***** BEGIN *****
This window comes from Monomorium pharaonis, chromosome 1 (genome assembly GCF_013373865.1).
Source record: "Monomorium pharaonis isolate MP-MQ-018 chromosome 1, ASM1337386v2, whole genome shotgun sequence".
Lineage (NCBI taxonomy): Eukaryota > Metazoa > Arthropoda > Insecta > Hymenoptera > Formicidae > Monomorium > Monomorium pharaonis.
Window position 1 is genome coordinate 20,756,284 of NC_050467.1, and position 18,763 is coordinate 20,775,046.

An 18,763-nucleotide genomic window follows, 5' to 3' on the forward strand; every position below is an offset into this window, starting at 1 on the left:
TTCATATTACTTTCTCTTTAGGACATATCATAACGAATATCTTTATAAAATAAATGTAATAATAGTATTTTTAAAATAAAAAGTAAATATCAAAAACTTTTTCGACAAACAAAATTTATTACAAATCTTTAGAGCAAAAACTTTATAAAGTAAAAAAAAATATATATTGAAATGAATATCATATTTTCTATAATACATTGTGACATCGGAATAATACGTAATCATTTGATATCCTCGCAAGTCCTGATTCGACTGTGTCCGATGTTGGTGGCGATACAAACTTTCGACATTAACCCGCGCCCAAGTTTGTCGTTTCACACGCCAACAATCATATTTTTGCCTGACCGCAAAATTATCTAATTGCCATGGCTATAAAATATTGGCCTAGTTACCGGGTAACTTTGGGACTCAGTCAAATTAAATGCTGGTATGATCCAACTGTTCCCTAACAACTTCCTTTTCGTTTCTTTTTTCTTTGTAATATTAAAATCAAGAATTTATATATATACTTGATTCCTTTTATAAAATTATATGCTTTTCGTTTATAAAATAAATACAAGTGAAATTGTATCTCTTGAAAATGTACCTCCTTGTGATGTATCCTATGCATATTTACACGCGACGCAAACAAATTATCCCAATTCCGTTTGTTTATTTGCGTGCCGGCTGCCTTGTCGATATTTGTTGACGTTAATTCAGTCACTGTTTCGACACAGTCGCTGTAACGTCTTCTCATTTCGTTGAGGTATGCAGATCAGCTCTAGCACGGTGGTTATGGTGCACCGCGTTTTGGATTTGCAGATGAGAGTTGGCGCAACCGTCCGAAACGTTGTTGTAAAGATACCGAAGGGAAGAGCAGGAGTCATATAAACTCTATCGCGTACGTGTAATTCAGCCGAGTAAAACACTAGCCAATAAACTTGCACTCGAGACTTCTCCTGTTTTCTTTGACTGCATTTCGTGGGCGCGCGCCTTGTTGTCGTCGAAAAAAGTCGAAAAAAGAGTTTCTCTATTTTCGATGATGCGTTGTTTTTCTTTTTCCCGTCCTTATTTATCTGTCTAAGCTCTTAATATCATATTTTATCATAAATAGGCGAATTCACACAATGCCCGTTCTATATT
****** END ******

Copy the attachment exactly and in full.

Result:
This window comes from Monomorium pharaonis, chromosome 1 (genome assembly GCF_013373865.1).
Source record: "Monomorium pharaonis isolate MP-MQ-018 chromosome 1, ASM1337386v2, whole genome shotgun sequence".
Lineage (NCBI taxonomy): Eukaryota > Metazoa > Arthropoda > Insecta > Hymenoptera > Formicidae > Monomorium > Monomorium pharaonis.
Window position 1 is genome coordinate 20,756,284 of NC_050467.1, and position 18,763 is coordinate 20,775,046.

An 18,763-nucleotide genomic window follows, 5' to 3' on the forward strand; every position below is an offset into this window, starting at 1 on the left:
TTCATATTACTTTCTCTTTAGGACATATCATAACGAATATCTTTATAAAATAAATGTAATAATAGTATTTTTAAAATAAAAAGTAAATATCAAAAACTTTTTCGACAAACAAAATTTATTACAAATCTTTAGAGCAAAAACTTTATAAAGTAAAAAAAAATATATATTGAAATGAATATCATATTTTCTATAATACATTGTGACATCGGAATAATACGTAATCATTTGATATCCTCGCAAGTCCTGATTCGACTGTGTCCGATGTTGGTGGCGATACAAACTTTCGACATTAACCCGCGCCCAAGTTTGTCGTTTCACACGCCAACAATCATATTTTTGCCTGACCGCAAAATTATCTAATTGCCATGGCTATAAAATATTGGCCTAGTTACCGGGTAACTTTGGGACTCAGTCAAATTAAATGCTGGTATGATCCAACTGTTCCCTAACAACTTCCTTTTCGTTTCTTTTTTCTTTGTAATATTAAAATCAAGAATTTATATATATACTTGATTCCTTTTATAAAATTATATGCTTTTCGTTTATAAAATAAATACAAGTGAAATTGTATCTCTTGAAAATGTACCTCCTTGTGATGTATCCTATGCATATTTACACGCGACGCAAACAAATTATCCCAATTCCGTTTGTTTATTTGCGTGCCGGCTGCCTTGTCGATATTTGTTGACGTTAATTCAGTCACTGTTTCGACACAGTCGCTGTAACGTCTTCTCATTTCGTTGAGGTATGCAGATCAGCTCTAGCACGGTGGTTATGGTGCACCGCGTTTTGGATTTGCAGATGAGAGTTGGCGCAACCGTCCGAAACGTTGTTGTAAAGATACCGAAGGGAAGAGCAGGAGTCATATAAACTCTATCGCGTACGTGTAATTCAGCCGAGTAAAACACTAGCCAATAAACTTGCACTCGAGACTTCTCCTGTTTTCTTTGACTGCATTTCGTGGGCGCGCGCCTTGTTGTCGTCGAAAAAAGTCGAAAAAAGAGTTTCTCTATTTTCGATGATGCGTTGTTTTTCTTTTTCCCGTCCTTATTTATCTGTCTAAGCTCTTAATATCATATTTTATCATAAATAGGCGAATTCACACAATGCCCGTTCTATATT